As home to the coins of the United Kingdom, The Royal Mint has charted the tales of British monarchs for more than 1,100 years. In the year that Her Majesty The Queen celebrates her 95th birthday, we take a look back on her long life and reign with great pride and, like the rest of the country, more than a little nostalgia.
The coins we have struck for Queen Elizabeth II tell the story of her journey from a young queen to the experienced, respected head of state she is today. During Her Majesty’s reign, the nation’s circulating coins have featured five different portraits of the monarch, and each representing her at a specific period of time, always evolving, just as The Queen herself has done.
A Youthful, Fresh Monarch – the Mary Gillick Portrait
New coins showing the first portrait of Her Majesty were issued in 1953. They represented a new start after the Second World War and the long days of rationing, announcing a new Elizabethan era. The Queen looked youthful and optimistic, wearing a laurel wreath instead of a crown, and the portrait was used on UK coins and the coinage of many Commonwealth countries.
Guiding the People through Change – the Arnold Machin RA Portrait
Although decimalisation didn’t take place until 1971, some decimal coins entered circulation in 1968 when 5p and 10p pieces were introduced to replace the existing shillings and florins. The new coins were the same size and value as the pre-decimal coins, so they were able to circulate together as ‘decimal twins’ until Decimal Day in 1971; it was a useful first step in preparing the public for what was to come.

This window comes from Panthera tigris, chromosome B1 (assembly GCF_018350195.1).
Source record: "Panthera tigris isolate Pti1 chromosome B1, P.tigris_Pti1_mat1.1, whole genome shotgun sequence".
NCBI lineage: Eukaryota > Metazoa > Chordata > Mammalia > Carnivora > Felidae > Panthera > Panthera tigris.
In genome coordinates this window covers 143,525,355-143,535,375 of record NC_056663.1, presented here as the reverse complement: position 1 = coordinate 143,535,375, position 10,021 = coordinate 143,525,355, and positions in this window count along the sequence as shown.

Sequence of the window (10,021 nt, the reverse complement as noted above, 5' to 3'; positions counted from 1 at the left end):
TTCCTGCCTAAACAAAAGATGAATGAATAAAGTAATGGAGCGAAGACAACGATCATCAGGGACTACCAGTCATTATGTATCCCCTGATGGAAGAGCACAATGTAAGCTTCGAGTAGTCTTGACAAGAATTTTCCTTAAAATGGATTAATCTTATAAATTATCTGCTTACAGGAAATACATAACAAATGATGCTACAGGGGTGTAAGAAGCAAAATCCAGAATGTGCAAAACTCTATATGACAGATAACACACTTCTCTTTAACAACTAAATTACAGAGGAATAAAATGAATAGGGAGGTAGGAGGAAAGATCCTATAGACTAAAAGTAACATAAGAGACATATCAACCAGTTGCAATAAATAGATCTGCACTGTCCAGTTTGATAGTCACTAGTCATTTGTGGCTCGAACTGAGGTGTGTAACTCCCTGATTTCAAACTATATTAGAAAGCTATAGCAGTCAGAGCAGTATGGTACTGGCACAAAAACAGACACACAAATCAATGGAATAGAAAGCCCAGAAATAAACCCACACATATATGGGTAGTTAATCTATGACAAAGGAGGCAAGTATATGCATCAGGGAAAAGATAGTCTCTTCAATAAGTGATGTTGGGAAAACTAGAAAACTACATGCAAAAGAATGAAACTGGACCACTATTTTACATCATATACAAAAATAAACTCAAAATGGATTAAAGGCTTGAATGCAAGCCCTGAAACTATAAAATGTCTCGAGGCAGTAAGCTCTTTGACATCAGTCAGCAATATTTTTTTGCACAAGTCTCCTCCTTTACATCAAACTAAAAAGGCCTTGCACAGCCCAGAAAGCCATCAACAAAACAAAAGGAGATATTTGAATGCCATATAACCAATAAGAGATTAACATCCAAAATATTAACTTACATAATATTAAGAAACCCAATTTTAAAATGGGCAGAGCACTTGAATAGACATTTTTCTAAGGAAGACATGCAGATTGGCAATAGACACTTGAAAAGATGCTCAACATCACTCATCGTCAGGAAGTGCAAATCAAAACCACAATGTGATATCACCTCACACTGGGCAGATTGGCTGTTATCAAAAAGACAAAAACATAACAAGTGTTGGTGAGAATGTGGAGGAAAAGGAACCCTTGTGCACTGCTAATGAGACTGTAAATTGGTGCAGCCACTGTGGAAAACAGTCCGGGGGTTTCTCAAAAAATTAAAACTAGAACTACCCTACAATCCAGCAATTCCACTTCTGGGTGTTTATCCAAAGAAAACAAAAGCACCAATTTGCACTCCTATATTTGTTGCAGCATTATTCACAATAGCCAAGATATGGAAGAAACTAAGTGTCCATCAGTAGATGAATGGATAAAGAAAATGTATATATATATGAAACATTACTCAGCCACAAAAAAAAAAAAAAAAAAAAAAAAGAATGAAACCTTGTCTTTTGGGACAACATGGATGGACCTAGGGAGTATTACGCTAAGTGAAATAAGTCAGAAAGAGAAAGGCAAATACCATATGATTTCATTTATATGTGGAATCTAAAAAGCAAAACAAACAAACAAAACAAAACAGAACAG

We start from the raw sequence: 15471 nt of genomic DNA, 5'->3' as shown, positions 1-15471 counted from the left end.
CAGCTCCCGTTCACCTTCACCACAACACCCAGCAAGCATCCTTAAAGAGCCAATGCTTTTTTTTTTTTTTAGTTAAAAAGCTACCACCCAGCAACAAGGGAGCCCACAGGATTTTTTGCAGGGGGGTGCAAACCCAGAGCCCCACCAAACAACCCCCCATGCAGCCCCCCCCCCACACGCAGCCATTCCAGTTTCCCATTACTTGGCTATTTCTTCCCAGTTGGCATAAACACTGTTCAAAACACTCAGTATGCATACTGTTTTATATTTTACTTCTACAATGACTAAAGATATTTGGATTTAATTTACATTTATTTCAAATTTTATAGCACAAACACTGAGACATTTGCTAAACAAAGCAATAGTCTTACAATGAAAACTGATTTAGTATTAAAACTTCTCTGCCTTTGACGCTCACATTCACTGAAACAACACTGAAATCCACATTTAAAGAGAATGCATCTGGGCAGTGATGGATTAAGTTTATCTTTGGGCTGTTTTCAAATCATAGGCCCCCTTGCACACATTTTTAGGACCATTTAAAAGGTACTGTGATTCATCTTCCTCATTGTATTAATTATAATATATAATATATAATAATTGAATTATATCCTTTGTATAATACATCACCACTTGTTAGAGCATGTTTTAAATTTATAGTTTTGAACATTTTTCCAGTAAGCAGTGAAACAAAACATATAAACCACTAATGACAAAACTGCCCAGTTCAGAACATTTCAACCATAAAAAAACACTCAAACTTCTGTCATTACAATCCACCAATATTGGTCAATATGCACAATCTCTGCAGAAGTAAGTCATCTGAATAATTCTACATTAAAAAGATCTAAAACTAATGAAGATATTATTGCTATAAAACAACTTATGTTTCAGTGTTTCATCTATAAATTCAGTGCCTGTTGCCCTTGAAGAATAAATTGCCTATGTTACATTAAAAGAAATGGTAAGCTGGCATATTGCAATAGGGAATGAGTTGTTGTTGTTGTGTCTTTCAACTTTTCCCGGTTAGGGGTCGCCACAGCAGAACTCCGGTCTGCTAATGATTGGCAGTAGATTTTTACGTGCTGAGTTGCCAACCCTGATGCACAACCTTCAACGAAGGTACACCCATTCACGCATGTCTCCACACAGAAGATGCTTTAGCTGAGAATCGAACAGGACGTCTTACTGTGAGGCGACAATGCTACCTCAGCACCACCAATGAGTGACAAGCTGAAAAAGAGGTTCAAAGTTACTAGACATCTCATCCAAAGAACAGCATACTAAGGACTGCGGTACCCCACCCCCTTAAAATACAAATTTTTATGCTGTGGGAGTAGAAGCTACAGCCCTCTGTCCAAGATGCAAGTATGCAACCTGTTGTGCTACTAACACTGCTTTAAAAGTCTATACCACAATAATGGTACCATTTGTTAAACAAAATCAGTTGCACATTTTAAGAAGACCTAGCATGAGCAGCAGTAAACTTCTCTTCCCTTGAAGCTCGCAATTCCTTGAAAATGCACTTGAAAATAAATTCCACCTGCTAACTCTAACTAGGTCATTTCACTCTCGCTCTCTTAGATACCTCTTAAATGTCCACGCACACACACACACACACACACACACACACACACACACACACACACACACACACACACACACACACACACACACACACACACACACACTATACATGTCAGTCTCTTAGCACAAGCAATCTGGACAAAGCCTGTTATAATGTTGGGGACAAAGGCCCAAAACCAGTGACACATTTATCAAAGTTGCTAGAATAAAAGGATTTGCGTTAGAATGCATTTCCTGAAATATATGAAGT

To help the new coins stand out from the old coinage, a new portrait of The Queen was commissioned to mark the change. Designed by Arnold Machin, the new portrait showed Her Majesty wearing a tiara of festoons, scrolls and collet-spikes, which had been given to The Queen as a wedding present by Queen Mary. Like Mary Gillick before him, Machin avoided using a ‘couped’ portrait – a portrait that cuts off at the neck – which had been the norm on coins issued earlier in the century.
A Regal Symbol – the Raphael Maklouf Portrait
From 1985 to 1997, UK circulating coins featured a royal portrait by the sculptor Raphael Maklouf. The portrait was couped and showed The Queen wearing the royal diadem, which she normally wears on her way to and from the State Opening of Parliament, along with a necklace and earrings.
Although he worked originally from photographs, the sculptor was granted two sittings by The Queen in order to make minor adjustments to the portrait. When his design was released, critics accused him of sculpting The Queen ‘flatteringly young’ but Maklouf responded by pointing out that his intention had been ‘to create a symbol, regal and ageless.’ He was proud of his work, and if you look closely you can see the artist’s initials, ‘RDM’, at the bottom of The Queen’s neck. Maklouf included his middle initial, D for David, to make sure that his initials wouldn’t be seen as a reference to The Royal Mint.
A Golden Age – the Ian Rank-Broadley FRBS Portrait
The standard of entries to a competition to design a conjoined portrait obverse of The Queen and Prince Philip for the crown struck for the royal couple’s golden wedding anniversary in 1997 was so high that it was agreed that a new coinage portrait would be created to grace the UK’s circulating coins.
The winning design by Ian Rank-Broadley, which was introduced in 1998, made for an interesting contrast with its predecessor, as it was less idealised and more realistic. The portrait shows The Queen in her sixth decade, and her crowned head fills the surface of the coin.
Our Queen Today – the Jody Clark Portrait
The most recent portrait of The Queen was unveiled in 2015 and was created by the designer Jody Clark – the youngest artist to create such a portrait for the nation’s coins. Jody skilfully combined modern and traditional elements as well as introducing personality with a hint of a smile.